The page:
Although blockchain, and Bitcoin, has been around for more than 10 years now, it has arguably still not found its killer application, or had its watershed moment that has started it on its way to mass adoption. This technology is understood to have a huge amount of potential, but when will it be realized.
An understanding of this technology’s evolution could probably be understood in the sense of how the internet moved along with its route to mass adoption. There are of course already some ways in which blockchain and Bitcoin can be used today, but skeptics still want to know when and where we will see the technology as integral.
“All innovation cycles take time and most of them jump through the same hoops and go through the same layers before they become a mass-market product or service,” explains Iqbal V. Gandham is the managing director of eToro UK.
This is key for Gandham, as he believes there is a lot of similarities between blockchain and how the internet has moved forward.
“To understand the evolution of blockchain and the potential it has to pervade every aspect of our lives, we need to take a step back and to consider how the internet went from a cool, niche idea to one of the most ubiquitous forces on the planet,” he added.
From AOL to all our lives
The internet has moved a long way from when it first touched the lives of people in the first instance. Gadham explains how many people were first introduced to the internet.
“Our first experience of the internet was when companies such as AOL started to drop CDs in our mailbox,” he explained. “So, we didn’t really need a “use case” for the internet or go as far as to question why it existed. We never once asked: Will the internet scale? We didn’t complain that we couldn’t send a movie over it or that it was too slow at delivering information we needed. Even so, no one suggested that we should switch it off and go home. Instead, we suffered countless hours of failed connection attempts just because we could and because — some of us — had no social life.”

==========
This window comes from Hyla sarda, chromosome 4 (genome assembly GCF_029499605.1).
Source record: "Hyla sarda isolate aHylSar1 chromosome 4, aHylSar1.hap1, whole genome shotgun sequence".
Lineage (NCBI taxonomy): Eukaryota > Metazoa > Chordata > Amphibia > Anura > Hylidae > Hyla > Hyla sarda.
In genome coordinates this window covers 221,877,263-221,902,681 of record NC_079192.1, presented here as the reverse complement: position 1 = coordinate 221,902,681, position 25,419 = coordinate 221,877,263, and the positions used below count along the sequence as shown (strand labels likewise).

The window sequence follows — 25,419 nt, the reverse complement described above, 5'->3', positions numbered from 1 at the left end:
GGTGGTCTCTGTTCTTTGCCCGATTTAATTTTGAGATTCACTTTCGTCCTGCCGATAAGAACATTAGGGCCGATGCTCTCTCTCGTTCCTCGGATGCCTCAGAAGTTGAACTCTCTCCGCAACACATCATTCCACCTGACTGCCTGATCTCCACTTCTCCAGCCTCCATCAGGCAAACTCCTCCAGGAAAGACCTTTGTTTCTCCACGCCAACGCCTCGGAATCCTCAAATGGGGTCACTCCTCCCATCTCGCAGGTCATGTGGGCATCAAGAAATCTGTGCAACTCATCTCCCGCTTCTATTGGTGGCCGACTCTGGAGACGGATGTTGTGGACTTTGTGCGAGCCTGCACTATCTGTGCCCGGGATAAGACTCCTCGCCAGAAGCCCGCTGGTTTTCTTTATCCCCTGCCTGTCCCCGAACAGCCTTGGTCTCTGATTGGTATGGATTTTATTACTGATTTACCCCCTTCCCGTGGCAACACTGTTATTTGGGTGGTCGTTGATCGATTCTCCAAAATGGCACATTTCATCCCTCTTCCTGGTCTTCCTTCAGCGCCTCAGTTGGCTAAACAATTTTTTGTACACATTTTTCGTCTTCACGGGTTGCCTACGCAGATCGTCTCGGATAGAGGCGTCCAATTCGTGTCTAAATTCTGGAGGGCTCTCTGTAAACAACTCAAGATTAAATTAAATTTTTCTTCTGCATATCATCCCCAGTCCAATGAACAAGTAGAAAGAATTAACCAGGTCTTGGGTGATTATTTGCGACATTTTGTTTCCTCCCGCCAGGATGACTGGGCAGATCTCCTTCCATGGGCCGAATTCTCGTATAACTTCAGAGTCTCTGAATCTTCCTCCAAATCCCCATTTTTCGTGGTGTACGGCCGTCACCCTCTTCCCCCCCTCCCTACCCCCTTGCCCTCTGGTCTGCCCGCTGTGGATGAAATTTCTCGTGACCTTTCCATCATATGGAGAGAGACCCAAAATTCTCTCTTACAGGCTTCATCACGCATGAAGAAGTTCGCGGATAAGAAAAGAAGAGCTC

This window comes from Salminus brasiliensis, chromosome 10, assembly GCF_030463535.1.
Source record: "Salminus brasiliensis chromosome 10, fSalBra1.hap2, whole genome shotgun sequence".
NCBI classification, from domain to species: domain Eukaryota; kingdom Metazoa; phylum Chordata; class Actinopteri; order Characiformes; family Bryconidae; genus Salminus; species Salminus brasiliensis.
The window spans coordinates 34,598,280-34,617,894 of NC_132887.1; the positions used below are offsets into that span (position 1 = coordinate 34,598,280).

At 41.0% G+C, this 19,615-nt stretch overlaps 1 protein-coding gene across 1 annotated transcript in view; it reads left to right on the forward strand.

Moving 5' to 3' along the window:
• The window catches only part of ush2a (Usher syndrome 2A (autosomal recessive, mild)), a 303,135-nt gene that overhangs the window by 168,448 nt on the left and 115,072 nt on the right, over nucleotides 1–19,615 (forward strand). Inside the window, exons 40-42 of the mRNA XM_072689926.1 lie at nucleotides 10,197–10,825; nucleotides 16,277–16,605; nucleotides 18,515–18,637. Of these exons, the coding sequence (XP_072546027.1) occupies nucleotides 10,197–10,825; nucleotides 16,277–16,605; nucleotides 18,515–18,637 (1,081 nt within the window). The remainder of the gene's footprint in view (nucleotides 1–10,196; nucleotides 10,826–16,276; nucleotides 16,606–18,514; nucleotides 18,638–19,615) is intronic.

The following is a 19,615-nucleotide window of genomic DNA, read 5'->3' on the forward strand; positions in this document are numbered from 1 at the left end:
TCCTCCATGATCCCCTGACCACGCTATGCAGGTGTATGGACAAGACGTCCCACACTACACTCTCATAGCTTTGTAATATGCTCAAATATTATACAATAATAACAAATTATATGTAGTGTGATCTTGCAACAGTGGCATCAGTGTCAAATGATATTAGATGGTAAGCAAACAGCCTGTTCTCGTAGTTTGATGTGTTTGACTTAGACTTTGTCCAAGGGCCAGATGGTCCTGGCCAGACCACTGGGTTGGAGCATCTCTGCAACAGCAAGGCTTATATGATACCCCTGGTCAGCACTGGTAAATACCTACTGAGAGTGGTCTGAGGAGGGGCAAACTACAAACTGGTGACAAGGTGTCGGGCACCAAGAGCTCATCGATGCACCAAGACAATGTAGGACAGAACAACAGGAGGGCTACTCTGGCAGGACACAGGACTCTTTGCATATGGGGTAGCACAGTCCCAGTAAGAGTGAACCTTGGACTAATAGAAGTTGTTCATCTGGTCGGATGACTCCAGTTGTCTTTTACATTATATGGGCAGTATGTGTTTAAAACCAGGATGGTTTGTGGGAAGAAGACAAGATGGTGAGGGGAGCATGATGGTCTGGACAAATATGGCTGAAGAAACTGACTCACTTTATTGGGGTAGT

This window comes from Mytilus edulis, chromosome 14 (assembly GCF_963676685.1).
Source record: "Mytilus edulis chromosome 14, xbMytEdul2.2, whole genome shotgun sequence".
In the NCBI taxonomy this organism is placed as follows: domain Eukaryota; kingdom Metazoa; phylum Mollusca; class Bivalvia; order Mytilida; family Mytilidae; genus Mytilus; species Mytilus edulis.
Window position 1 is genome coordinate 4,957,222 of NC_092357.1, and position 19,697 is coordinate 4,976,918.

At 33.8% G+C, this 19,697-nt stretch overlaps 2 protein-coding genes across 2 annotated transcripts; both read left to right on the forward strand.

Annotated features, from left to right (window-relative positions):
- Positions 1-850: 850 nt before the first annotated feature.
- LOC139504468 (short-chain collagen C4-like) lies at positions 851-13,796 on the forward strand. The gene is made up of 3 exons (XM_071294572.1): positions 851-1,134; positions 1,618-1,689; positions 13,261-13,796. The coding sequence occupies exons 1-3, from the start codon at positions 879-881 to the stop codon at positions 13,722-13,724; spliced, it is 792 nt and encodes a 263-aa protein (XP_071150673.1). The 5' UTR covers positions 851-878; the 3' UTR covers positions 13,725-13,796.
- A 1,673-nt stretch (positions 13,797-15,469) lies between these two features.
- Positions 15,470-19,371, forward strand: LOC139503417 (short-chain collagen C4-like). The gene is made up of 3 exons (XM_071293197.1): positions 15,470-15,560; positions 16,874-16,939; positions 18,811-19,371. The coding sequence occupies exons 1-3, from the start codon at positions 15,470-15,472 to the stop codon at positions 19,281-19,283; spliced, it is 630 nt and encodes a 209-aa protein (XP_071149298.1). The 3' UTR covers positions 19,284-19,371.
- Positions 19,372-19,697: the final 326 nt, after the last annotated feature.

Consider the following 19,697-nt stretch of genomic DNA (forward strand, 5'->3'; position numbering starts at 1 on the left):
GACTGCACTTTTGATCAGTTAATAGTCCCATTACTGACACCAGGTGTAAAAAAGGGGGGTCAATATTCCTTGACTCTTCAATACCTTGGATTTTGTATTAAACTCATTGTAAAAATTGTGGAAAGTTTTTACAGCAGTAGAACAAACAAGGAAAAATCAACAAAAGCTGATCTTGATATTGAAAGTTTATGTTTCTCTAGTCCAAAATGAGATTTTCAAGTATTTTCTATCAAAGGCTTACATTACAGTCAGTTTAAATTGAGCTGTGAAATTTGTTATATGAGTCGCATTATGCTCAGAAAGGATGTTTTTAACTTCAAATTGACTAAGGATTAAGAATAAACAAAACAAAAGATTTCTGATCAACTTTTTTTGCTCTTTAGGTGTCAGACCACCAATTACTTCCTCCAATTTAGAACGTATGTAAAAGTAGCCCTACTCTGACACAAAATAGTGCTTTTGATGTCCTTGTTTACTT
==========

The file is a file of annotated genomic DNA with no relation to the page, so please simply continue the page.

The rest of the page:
“Fast forward this internet evolution and, eventually, we arrive at e-commerce. Contrary to the way it may seem now, e-commerce arrived slowly but surely. We didn’t need to “go online.” Instead, we just ended up always online. We started to shop. We started to buy and sell. Before we knew it, we had a mass-market use case.”
We now have a new technology in our midst, and the way it has been evolving may be further along than many believe as it looks like we are waiting for part two of the evolution, rather than the first.
“In crypto, we first need the crypto. With the internet, we needed the connection. In order to access or acquire this crypto, we need the exchanges to sell it to us, which is similar to the ISPs in the internet example. These exchanges will continue to grow, and like ISPs, they too will eventually become commoditized,” Gandham explains this first wave.
“What is the blockchain equivalent of email addresses? Put simply, wallets. What is the one thing we all need to have before we can start to use crypto? Wallets. Without any place from which we can send and receive crypto, and have others receive it, we cannot use crypto.”
Bolstering the wallets
Thus, for the space to have it’s Hotmail moment, the next evolution needs to be better and more usable wallets. Once we have realized wallets that can operate like email addresses, that can be the watershed moment that could spark huge interest.